Sin starts off quite somber with delightful guitar work then shifts gears into pure aggression. Every song features some kind of different vocal work from Vincent Bennett, but this is the first off ICIW that took me by surprise. While the doom elements still remain, much of this has a death metal vibe that still has the TAS stamp on it.

An unholy performance and epicness come from Was. It’s mighty feel steps back with a focus on the melody with an added argument between some people in the background. This standout hit has more depth to its story due to the muffled voices that go in between Bennett along with its stance on intensity without having to go overly brutal or lightning fast.

On the flip side, Giving goes into a more violent direction. It has a long, ominous introduction before diving into a complete bloodbath. Its steady pace makes up for the too long of an introduction, which took up too much time out of the two minutes and 55 seconds that lays out this song.

The closest to their signature sound comes in from the shortest track, Them.  It has that relentless aggression but feels more hollow compared to the other more dynamic entries.

The longest and most dangerous sounding concludes the record. Names deceivingly set up a peaceful mood then sets that meadow into flames once the action starts. Consistent changes in performances from every member kept me on my toes for what’s to come next. It builds up to a climax that ends up dying softly before taking a few more breaths of air until it fades away, ending the band’s latest release.

The most impressive aspect is less about the band’s experimentation but more on how everything flows together. Each song stands on its own while sounding like one 30 minute rollercoaster of doom and death.

While I find problems with Bennett’s lyrics, I think this is him at his most poignant. The emotion can be felt here without some goofy line that takes away the meaning like much of their older material. On top of that, it is his best vocal performance as he dives into various styles alongside his signature sound.

I appreciate the change in style across the board from The Acacia Strain. It has the same issues I have always had from the band when it comes to simplicity, especially with the lyrics and parts of the instrumentation. Still, it is a great improvement as the group wants to expand upon their identity in the metal scene.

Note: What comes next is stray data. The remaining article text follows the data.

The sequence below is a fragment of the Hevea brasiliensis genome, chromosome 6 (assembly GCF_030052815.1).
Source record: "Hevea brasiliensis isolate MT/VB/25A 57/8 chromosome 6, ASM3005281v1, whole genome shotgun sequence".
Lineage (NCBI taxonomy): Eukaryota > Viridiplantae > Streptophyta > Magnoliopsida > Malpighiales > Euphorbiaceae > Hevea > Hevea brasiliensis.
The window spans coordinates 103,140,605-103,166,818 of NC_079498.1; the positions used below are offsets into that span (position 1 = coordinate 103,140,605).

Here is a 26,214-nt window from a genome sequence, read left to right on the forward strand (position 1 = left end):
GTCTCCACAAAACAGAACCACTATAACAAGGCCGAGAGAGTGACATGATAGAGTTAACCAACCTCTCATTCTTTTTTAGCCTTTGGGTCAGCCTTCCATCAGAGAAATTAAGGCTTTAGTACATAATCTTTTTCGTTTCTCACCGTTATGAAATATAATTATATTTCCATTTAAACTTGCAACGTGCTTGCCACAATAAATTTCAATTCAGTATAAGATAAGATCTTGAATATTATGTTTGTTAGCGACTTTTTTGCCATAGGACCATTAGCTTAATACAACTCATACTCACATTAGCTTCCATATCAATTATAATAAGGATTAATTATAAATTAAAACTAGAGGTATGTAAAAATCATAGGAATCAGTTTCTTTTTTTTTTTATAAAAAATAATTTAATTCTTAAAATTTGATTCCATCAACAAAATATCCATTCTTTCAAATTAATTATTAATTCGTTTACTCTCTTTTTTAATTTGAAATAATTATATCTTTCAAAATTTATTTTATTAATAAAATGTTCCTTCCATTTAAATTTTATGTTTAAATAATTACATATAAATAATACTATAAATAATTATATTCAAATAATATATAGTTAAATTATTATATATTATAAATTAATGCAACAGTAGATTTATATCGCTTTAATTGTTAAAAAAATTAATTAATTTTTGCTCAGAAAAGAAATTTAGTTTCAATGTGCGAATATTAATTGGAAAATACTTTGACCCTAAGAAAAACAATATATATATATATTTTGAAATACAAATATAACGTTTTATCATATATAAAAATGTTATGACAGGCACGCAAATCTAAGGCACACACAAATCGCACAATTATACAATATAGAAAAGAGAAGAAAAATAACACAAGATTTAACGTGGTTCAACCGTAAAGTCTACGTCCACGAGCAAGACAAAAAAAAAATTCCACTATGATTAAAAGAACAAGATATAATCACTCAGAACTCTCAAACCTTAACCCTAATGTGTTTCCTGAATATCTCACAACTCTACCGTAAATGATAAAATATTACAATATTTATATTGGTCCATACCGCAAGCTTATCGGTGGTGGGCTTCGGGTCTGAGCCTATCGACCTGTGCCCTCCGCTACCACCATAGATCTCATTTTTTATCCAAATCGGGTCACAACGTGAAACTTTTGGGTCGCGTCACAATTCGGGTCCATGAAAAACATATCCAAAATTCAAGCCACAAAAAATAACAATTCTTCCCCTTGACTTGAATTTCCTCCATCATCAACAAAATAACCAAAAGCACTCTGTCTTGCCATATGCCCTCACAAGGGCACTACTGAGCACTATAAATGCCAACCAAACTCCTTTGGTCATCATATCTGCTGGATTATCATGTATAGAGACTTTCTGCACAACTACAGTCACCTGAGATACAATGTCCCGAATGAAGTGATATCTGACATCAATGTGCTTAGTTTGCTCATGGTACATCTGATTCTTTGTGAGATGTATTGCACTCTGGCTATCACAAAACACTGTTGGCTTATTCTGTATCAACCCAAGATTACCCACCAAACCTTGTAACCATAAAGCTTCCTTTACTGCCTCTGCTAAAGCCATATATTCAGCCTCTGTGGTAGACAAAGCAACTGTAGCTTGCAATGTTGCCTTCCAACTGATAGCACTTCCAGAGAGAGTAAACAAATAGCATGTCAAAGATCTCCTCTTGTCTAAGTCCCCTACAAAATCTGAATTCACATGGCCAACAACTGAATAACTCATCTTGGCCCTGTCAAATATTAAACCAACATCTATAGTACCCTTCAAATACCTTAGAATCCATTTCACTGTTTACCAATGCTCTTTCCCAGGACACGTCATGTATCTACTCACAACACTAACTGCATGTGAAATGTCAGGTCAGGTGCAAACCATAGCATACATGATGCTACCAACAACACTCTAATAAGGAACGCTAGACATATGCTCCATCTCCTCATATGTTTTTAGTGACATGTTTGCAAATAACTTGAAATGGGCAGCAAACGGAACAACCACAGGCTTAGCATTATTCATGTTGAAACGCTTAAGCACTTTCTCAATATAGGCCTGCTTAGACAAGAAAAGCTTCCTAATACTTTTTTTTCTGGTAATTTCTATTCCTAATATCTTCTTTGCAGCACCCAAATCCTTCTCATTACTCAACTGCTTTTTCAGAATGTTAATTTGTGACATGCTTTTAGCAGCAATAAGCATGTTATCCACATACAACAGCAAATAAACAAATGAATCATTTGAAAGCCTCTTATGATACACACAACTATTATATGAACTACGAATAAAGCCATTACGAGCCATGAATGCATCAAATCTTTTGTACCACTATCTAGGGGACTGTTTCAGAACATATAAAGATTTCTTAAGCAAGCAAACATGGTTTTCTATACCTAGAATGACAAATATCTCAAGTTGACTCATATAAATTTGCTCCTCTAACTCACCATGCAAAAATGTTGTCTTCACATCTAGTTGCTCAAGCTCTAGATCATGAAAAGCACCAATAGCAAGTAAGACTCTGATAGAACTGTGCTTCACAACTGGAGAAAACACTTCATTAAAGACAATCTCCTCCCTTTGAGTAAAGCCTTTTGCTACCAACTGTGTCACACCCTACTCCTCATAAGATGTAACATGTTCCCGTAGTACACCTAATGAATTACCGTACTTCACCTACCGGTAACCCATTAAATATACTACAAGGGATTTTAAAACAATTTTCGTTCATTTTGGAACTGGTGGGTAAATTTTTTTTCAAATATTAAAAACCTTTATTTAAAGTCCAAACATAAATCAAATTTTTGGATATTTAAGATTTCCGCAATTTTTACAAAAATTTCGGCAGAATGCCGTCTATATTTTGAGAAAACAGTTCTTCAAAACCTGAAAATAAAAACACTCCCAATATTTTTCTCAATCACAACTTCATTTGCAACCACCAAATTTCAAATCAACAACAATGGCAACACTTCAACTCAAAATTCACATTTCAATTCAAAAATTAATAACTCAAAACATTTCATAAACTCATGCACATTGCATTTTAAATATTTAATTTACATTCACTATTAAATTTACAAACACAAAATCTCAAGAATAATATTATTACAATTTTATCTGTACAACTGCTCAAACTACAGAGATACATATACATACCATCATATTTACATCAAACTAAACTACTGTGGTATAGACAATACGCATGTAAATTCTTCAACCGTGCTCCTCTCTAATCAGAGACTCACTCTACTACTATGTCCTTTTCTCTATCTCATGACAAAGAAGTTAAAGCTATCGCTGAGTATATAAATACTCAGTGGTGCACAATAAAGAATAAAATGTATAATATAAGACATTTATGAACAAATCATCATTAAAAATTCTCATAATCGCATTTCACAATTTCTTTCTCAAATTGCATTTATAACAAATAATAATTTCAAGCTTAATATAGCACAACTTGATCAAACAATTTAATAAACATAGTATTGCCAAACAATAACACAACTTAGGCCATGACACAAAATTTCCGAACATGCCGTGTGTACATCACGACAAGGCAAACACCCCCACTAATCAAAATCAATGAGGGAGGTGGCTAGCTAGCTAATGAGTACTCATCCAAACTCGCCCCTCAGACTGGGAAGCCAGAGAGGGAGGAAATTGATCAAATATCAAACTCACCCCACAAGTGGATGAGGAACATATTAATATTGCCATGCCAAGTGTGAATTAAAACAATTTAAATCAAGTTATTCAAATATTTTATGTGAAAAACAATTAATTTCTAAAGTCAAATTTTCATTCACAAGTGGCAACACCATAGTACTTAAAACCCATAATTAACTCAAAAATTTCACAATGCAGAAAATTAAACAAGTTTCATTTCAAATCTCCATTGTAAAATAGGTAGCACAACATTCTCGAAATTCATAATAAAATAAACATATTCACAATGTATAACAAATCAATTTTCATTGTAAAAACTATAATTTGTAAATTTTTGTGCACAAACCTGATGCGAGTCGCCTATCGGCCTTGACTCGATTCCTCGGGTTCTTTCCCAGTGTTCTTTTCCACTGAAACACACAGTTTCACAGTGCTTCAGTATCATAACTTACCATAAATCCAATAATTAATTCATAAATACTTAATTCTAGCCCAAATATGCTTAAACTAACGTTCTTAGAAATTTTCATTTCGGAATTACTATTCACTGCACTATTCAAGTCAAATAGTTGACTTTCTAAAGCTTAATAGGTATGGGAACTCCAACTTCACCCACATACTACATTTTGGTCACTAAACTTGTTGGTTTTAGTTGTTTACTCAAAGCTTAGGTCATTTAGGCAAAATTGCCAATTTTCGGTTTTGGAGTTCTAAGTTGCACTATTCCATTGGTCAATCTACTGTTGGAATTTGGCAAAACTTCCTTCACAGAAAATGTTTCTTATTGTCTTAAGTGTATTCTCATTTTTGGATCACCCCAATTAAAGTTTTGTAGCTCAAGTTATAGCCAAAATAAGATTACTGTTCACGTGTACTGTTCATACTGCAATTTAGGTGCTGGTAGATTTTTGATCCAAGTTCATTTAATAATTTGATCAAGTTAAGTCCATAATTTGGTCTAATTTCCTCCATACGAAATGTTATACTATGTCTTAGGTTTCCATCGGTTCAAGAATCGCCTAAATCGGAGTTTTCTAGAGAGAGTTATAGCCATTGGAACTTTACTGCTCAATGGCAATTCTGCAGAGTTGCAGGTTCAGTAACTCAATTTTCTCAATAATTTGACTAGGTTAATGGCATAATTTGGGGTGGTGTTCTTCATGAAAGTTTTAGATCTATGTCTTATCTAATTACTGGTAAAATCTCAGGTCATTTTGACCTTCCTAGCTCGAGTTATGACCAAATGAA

They have another album recorded entirely, which is supposed to launch next year, so keep an eye out as It Comes in Waves is just the beginning of a new era.

Score: 7/10

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Album Review: Cattle Decapitation – Death Atlas

Cattle Decapitation has been slaughtering the planet for over 20 years and somehow increased in skill across the last decade to be one of the dominant forces in extreme metal. The bar was raised to seemingly impossible heights on their 2015 record, yet Death Atlas manages to touch those levels and in some areas, surpass them.

Rather than going head first, an introduction with Anthropogenic: End of Transmission sends a signal with a dark background, a piano to set the mood and a radio message about humanity’s impending doom. Now, this is a way to send chills down my spine before the first official song on the ninth release by these experts of heavy music.

The Geocide throws out that methodical opening by exploding with lightning speed. While the band is testing the limits of how fast a human being can play the guitar, bass, and drum set, some variation gets mixed in changing tempos to make this already deadly track even more dangerous, I needed to keep on my toes for this one. Along with the fierce instrumentation comes one of the most memorable choruses with Travis Ryan’s disturbingly melodic shrieks.

Keeping up with the fast craftmanship of brutal riffs and bone-breaking percussive power, Be Still Our Bleeding Hearts blends in more rhythm into the madness. As things progress, more melody follows into the apocalyptic backdrop. This is classic Cattle with their current path of advancing the style that has been established over their years in the studio.

The first two follow a traditional song structure with verses, pre-choruses, and choruses. Vulturous is headed for mayhem with its chaotic nature that ignores that form of music-making. This is one of the least forgiving pieces on the album as it goes for constant brutality.

The Great Dying, Pt. 1, gave me a break from low tuned guitars, gutturals, and a relentless bludgeoning. This transmission discusses the latest extinction the world is facing. Similar to End of Transmission, it does not follow well into the next song, making it awkward to walk from one to the other.

Matching the openers along with the classic sound that I have grown to love, One Day Closer to the End of the World, has a reason it was released as the first single. This is the best of both worlds, the familiarity of the band’s style and the progression that has occurred with this album. Nothing beats spidery riffs, never-ending shaking, and ridiculous screams that no human should be able to make naturally.